from WordNet 3.0 Copyright 2006 by Princeton University. All rights reserved.
- n. a river that rises in the Catskills in southeastern New York and flows southward along the border of Pennsylvania with New York and New Jersey to northern Delaware where it empties into Delaware Bay
Sorry, no etymologies found.
For five years after this the Dutch traded on the Delaware River and in 1633 established a post called Fort Beverstrede near Philadelphia.
The warehouse was a sanctuary on the banks of the Delaware River in Philly.
On the night of January 4, David Bushnell, the American explosives expert who had designed the Turtle, mined the Delaware River with kegs of powder designed to float with the tide among the British shipping and destroy it.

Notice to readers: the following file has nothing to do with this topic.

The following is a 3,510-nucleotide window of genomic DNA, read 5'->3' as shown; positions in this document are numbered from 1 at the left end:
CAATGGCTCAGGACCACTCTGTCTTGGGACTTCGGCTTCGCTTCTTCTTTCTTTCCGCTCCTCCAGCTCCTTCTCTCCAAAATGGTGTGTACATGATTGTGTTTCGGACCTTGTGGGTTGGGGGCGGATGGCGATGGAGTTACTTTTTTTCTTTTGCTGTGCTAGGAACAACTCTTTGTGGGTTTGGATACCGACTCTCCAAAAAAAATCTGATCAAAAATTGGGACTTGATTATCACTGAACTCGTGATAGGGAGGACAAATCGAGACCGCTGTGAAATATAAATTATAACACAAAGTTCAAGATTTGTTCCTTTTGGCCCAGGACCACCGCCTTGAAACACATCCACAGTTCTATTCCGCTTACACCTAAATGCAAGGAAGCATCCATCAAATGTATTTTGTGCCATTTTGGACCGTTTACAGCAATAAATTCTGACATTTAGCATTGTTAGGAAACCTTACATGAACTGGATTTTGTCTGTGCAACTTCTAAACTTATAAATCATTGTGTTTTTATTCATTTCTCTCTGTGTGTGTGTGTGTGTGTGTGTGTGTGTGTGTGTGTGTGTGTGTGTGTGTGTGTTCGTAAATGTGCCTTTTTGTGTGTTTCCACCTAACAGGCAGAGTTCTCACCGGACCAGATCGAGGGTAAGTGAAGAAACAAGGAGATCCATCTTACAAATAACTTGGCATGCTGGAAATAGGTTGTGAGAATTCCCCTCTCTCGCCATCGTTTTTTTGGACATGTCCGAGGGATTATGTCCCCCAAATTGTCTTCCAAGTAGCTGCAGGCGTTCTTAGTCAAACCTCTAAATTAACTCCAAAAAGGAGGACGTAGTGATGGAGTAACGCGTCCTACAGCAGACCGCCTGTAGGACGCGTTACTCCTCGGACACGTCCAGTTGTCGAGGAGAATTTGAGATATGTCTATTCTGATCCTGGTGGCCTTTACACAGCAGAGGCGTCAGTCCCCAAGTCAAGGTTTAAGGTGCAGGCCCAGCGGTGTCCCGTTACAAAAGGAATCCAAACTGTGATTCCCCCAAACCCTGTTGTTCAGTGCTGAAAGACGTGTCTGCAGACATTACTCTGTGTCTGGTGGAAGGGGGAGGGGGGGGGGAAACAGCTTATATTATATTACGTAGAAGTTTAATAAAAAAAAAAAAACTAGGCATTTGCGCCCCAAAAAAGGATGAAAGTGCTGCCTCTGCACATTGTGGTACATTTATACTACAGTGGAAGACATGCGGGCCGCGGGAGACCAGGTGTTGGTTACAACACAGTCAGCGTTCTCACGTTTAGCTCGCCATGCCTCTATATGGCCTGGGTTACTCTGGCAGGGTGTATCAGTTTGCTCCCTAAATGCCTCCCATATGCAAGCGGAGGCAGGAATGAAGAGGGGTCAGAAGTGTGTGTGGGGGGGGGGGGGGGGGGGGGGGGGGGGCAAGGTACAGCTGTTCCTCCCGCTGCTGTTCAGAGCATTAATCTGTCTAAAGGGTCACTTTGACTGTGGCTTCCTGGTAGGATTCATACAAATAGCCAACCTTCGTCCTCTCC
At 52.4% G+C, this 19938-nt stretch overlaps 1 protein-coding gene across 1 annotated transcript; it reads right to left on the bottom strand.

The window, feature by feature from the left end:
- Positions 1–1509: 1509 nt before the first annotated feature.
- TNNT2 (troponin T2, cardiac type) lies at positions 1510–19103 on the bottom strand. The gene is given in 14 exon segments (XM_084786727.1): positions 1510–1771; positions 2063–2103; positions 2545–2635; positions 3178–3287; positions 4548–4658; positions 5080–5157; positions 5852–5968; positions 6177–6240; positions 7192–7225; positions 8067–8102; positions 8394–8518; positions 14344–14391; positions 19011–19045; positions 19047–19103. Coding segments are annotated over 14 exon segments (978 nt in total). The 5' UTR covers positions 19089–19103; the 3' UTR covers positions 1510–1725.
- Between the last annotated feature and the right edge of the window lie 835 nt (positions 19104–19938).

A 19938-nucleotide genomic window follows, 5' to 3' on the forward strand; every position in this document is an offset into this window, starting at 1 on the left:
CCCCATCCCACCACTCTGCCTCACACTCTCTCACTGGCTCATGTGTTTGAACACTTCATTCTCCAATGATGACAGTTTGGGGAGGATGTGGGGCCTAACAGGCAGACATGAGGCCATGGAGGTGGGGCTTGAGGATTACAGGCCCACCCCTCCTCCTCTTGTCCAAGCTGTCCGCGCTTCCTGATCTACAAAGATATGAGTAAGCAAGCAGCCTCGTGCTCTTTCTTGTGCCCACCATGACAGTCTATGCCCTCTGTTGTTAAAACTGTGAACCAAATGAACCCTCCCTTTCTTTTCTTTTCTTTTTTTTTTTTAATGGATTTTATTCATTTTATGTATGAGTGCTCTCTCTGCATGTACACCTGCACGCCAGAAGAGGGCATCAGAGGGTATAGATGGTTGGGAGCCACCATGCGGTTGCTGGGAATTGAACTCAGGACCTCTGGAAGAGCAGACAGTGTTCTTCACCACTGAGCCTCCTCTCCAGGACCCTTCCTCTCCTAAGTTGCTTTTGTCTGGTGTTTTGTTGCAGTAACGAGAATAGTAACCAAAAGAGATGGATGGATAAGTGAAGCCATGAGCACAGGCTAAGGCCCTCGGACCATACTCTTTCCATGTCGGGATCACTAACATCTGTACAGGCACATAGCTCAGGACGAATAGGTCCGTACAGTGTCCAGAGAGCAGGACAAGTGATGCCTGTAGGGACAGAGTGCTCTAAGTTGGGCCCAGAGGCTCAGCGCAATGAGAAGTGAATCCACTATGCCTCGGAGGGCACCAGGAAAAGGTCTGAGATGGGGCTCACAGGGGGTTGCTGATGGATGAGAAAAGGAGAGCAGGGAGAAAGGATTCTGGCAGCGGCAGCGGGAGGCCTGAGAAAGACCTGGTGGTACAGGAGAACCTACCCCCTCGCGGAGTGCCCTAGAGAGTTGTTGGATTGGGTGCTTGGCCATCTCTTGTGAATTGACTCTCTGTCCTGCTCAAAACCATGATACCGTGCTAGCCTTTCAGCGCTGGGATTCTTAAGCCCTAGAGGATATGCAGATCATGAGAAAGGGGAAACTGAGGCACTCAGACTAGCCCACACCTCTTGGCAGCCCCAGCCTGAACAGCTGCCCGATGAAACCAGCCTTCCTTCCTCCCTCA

In June, 1610, Captain Samuel Argall, coming from Virginia in search of provisions, entered the Delaware River and gave it its name in honour of the then Governor of Virginia, Lord de la Warr.
And so, from his vantage point wedged halfway up the largest tree on the riverbank, Lord Luxon observed General Washington and his troops braving the ice floes, and the snow, and the biting northeasterly wind, in order to cross the Delaware River from Pennsylvania to New Jersey.
The seventy-five-acre site on the Delaware River was created in the early 1960s with landfill from the construction of a sunken crosstown expressway.
The day began with a regatta on the Delaware River involving hundreds of people in costume riding in decorated galleys and flatboats, and a barge devoted to the British army band.